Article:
10 Qualities of a Quality Youth Group

While in high school, I attended three different youth groups. Each one had strong potential, but they also had room to improve.

Below are ten observations that point to a quality youth group.

  1. They feel small. Not to say big youth groups can’t succeed, but teenagers need to feel like they belong. When I attended a youth ministry of nearly 500 kids, Sunday school was their way of breaking down the “bigness” and helping teenagers find their niche.
  2. They preach God’s Word expositionally. Exposition is a ministry word, but it simply means preaching what the author of a passage intended when he wrote it many years ago (exposing the original meaning of the Bible). The temptation is to be flashy and talk about things like teenager behavior, but teens will soon see through the façade and will crave the meat of Scripture.
  3. They make it easy to socialize. Not all teens are extroverts. Many are shy and insecure. Solid youth groups reach out to those that don’t plug in as quickly and help pair them with more established, outgoing teens in the group.
  4. They teach and push spiritual disciplines. Teens tend to be flighty and undisciplined, but they can still have intimate walks with the Lord. Good youth groups believe this and encourage their kids to love God’s Word and talk to Him daily.
  5. They push evangelism. High schools are fertile ground for the gospel, but also volatile territory for evangelism. Standing out in school is difficult. Still, good youth groups empower and encourage their kids to be bold and courageous while taking the gospel to their friends (and bringing them to church!).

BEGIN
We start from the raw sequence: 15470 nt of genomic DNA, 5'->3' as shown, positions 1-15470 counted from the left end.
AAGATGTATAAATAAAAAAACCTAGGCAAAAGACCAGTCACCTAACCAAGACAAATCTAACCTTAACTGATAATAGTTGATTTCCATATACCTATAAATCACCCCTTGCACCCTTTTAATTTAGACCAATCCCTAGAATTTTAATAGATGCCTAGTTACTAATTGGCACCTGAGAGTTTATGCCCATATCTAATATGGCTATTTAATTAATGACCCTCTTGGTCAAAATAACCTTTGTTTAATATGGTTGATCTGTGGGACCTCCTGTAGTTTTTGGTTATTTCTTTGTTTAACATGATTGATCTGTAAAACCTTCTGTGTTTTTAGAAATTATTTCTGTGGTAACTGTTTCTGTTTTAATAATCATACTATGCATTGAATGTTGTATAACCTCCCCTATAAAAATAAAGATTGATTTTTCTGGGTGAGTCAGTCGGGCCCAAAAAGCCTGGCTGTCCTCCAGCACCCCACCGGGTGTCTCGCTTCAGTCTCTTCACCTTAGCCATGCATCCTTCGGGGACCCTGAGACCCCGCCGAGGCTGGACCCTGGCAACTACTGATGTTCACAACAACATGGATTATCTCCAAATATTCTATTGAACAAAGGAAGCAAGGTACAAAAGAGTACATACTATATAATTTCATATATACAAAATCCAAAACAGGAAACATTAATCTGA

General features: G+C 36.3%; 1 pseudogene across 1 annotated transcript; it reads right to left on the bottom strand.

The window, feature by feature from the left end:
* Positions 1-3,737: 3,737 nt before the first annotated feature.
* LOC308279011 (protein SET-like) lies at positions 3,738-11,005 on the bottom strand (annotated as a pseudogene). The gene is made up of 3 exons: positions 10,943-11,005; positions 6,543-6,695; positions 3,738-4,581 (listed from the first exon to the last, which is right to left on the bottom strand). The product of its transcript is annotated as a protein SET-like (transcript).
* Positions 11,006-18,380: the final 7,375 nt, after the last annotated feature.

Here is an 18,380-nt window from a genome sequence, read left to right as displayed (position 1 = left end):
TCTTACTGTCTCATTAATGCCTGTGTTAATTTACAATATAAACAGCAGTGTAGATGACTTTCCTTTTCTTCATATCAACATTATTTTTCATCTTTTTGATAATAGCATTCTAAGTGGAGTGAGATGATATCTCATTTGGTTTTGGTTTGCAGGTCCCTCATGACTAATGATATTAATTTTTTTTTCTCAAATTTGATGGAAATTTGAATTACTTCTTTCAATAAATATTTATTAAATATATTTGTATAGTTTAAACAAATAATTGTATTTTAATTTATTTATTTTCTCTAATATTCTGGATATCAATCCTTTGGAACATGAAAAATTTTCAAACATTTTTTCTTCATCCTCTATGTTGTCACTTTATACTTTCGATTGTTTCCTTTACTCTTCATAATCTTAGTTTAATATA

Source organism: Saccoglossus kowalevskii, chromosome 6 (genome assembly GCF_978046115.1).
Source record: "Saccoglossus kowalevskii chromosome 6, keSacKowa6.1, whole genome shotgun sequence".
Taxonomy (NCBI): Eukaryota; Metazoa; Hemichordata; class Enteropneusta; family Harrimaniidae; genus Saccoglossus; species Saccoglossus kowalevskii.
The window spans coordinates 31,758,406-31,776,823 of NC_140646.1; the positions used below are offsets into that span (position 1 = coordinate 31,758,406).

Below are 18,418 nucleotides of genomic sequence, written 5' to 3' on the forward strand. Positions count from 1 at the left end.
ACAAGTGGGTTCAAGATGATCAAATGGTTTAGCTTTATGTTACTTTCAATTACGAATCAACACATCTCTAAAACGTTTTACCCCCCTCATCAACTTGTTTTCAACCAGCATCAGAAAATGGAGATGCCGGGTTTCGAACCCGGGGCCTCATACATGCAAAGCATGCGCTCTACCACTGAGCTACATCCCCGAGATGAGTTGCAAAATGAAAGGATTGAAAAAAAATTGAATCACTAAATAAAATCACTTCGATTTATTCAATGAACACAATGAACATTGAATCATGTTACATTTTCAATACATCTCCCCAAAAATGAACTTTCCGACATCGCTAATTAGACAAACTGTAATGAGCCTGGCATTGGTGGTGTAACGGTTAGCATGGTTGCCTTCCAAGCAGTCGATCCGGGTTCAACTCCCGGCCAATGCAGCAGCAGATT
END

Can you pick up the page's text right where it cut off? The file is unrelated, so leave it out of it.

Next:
6. They love worship. It doesn’t have to be the most engaging worship experience ever, but quality youth groups have genuine worship. Finding talented and Jesus-loving teens with musical gifts is difficult sometimes, but God can use anyone so long as the individual is teachable and loves Him.
  7. They have a pastor that actually loves the kids. Loving students goes far beyond ministry gifting and capabilities. While it’s nice to have a gifted communicator on staff, simply loving the kids he is pastoring can encourage the group to start growing in the right direction.
  8. They reach out to local schools. They leverage sporting events and use para-church organizations like FCA well. Students who invite other students to church and church related activities have a strong chance to lead their friends to the Lord.
  9. They have student leadership programs. Giving teens some responsibility is a way to produce personal growth. Not only will they grow, but they will also pour into those under them, establishing their youth group even while students are leaving.
  10. They equip their students for graduation. It’s inevitable. High school doesn’t last forever. Colleges are waiting to devour Christians with liberal rhetoric. I am always encouraged when I hear of students going to college and growing deeper in their walks with Christ.

No youth group is perfect. If all possible, pray for and/or get involved with your local church’s youth group, and try to bring some of these qualities with you as you disciple younger folks. They are hungry and ready for it.

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